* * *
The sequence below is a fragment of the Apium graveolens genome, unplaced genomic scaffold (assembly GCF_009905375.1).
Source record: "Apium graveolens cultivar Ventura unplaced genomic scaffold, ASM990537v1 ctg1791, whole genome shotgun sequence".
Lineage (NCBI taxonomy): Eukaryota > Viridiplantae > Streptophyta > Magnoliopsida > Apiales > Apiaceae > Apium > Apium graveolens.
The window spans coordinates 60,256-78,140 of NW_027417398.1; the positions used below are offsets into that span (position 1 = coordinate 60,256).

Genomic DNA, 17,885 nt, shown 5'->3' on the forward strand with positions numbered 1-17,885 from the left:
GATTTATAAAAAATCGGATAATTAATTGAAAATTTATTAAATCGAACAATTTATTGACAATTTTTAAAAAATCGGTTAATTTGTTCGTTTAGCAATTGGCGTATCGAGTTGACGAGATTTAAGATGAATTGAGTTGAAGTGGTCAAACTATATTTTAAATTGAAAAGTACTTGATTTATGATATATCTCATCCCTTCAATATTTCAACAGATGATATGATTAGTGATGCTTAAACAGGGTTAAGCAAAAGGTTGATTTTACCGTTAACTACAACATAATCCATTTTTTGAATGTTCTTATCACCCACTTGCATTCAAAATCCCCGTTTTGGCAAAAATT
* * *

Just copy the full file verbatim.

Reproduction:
The sequence below is a fragment of the Apium graveolens genome, unplaced genomic scaffold (assembly GCF_009905375.1).
Source record: "Apium graveolens cultivar Ventura unplaced genomic scaffold, ASM990537v1 ctg1791, whole genome shotgun sequence".
Lineage (NCBI taxonomy): Eukaryota > Viridiplantae > Streptophyta > Magnoliopsida > Apiales > Apiaceae > Apium > Apium graveolens.
The window spans coordinates 60,256-78,140 of NW_027417398.1; the positions used below are offsets into that span (position 1 = coordinate 60,256).

Genomic DNA, 17,885 nt, shown 5'->3' on the forward strand with positions numbered 1-17,885 from the left:
GATTTATAAAAAATCGGATAATTAATTGAAAATTTATTAAATCGAACAATTTATTGACAATTTTTAAAAAATCGGTTAATTTGTTCGTTTAGCAATTGGCGTATCGAGTTGACGAGATTTAAGATGAATTGAGTTGAAGTGGTCAAACTATATTTTAAATTGAAAAGTACTTGATTTATGATATATCTCATCCCTTCAATATTTCAACAGATGATATGATTAGTGATGCTTAAACAGGGTTAAGCAAAAGGTTGATTTTACCGTTAACTACAACATAATCCATTTTTTGAATGTTCTTATCACCCACTTGCATTCAAAATCCCCGTTTTGGCAAAAATT